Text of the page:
Thanks, TJ, now I get your drift. I'm more used to clamshell packaging with a cardboard or other hard material backing that is opaque, not transparent. Interesting: perhaps we are talking about different product categories. In any case, the marketing department clearly is not the final arbiter in these decisions, nor do they appear to be final arbiters at companies with major sustainability goals and programs.
Nice article, Ann. I'm impressed that P&G would commit 57% of packaging to sustainable materials for one of its major products. That's more than greenwash. Given that P&G is the largest consumer packaged goods company this should have some impact -- both in actual sustainability and by leading others in the industry.
Rob, I know a lot of people have become cynical about green materials, and green this and green that, because of greenwashing--including you. And including me. That's why I'm impressed by companies like DuPont and Ford and P&G, which are pursuing some pretty tough, thorough sustainability goals. Meaning, the kind that make us actually have to change our habits (gasp), in this case, their habits, in large volumes. And yes, these three huge companies appear to be leaders in their fields, which also bodes well for their impact on everyone else.
I agree, Ann. What's encouraging here is that these companies would not be putting in this effort if they did not believe it matters to their customers. The story between the lines here is that customers prefer companies with effective green initiatives.
Rob: Good point about it not being greenwash. Although there is admittedly still a lot of greenwash out there, I'm seeing more and more efforts at real "greenness." In the auto industry, hybrids are becoming the norm for new vehicle introductions. I recently finished a slideshow on concept cars, an nine of the ten mentioned are either hybrids or pure electrics.
Major corporations like P&G, Ford and DuPont make technology decisions about how to fulfill sustainability goals based on both economic and technical feasibility. This became clear to me during an interview with DuPont's head of renewable materials, some of which appears in my upcoming bioplastics feature in the March issue of Design News. It's also become clear with nearly every new materials technology I've reported on. So the replacement materials must have the same features, be about the same cost, and most likely (and practically a necessity in automotive manufacturing), their process should ideally be either a drop-in replacement during manufacturing, or easily appended to the existing manufacturing process.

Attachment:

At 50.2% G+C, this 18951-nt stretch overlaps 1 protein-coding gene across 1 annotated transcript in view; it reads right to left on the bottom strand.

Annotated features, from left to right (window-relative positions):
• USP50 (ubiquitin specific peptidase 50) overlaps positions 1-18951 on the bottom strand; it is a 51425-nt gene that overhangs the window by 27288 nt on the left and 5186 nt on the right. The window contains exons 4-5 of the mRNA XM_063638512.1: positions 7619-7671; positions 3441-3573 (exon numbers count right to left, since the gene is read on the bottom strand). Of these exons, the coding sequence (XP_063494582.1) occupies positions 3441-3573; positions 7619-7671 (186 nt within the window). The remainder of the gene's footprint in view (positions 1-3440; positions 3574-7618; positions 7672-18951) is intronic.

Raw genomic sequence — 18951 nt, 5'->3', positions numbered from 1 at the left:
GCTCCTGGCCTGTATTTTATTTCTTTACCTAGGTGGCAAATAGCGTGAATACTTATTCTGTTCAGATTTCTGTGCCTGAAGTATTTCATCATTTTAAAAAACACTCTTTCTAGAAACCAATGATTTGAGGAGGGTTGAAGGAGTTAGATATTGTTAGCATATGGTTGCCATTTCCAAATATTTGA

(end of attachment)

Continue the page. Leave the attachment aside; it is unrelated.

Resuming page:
But none of those factors tells us why these companies have sustainability goals in the first place. The main reason for those goals is customers, specifically consumers. The Freedonia Group analyst I interviewed for the same feature made it clear that, at least for bioplastics, consumer demand for sustainable solutions is what's driving innovation. It's consumers who are willing to pay a price premium for ecological plastic bag replacements or EVs, for instance, not aerospace engineers who care if their aircraft components are made of green materials.
I agree, Chuck, there is tons of greenwash. I receive scores of press releases from PRNewswire for Green Scene. The majority of "green" releases are items like a compnay that has reduced the energy consumption of its call center by 5% due to a green initiative.
Good thing this is not greenwash. Unfortunately, the amount of greenwashing out there has apparently made a lot of people so cynical about green anything that they find it difficult to grasp the reality of actual improvements like this one.
I'm cynical, too, about some things. But I think it's important to keep in mind that, like the old metaphor, a few bad apples don't make all the apples bad. I've been surprised at some readers who seem to think that any "green" announcement must be a greenwashing stunt. Healthy skepticism is a long way from a closed mind. Meanwhile, the willingness of consumers to pay a bit more for at least some green alternatives is increasing, while the price differentials come down.
9 of 10 may be green. But until the 9 of the top 10 new cars purchased are green and more expensive, I think we are still seeing the world through green colored glasses. The all mighty dollar which is spent by the American consumer will determine if green goes. I hope it does. And I will do my part to pay a little extra when given the chance. But as the economy struggles and people are having trouble just getting food on the table do to unemployment it will be difficult for people to pay more for green.
Nice article Ann. This article is really an eye opener. This reminds me of one of the slogans of Greenpeace that we do not inherit this planet, we just borrowed it from our children. Sustainable design is important and it is high time to think on cradle to cradle design rather than cradle to grave ..!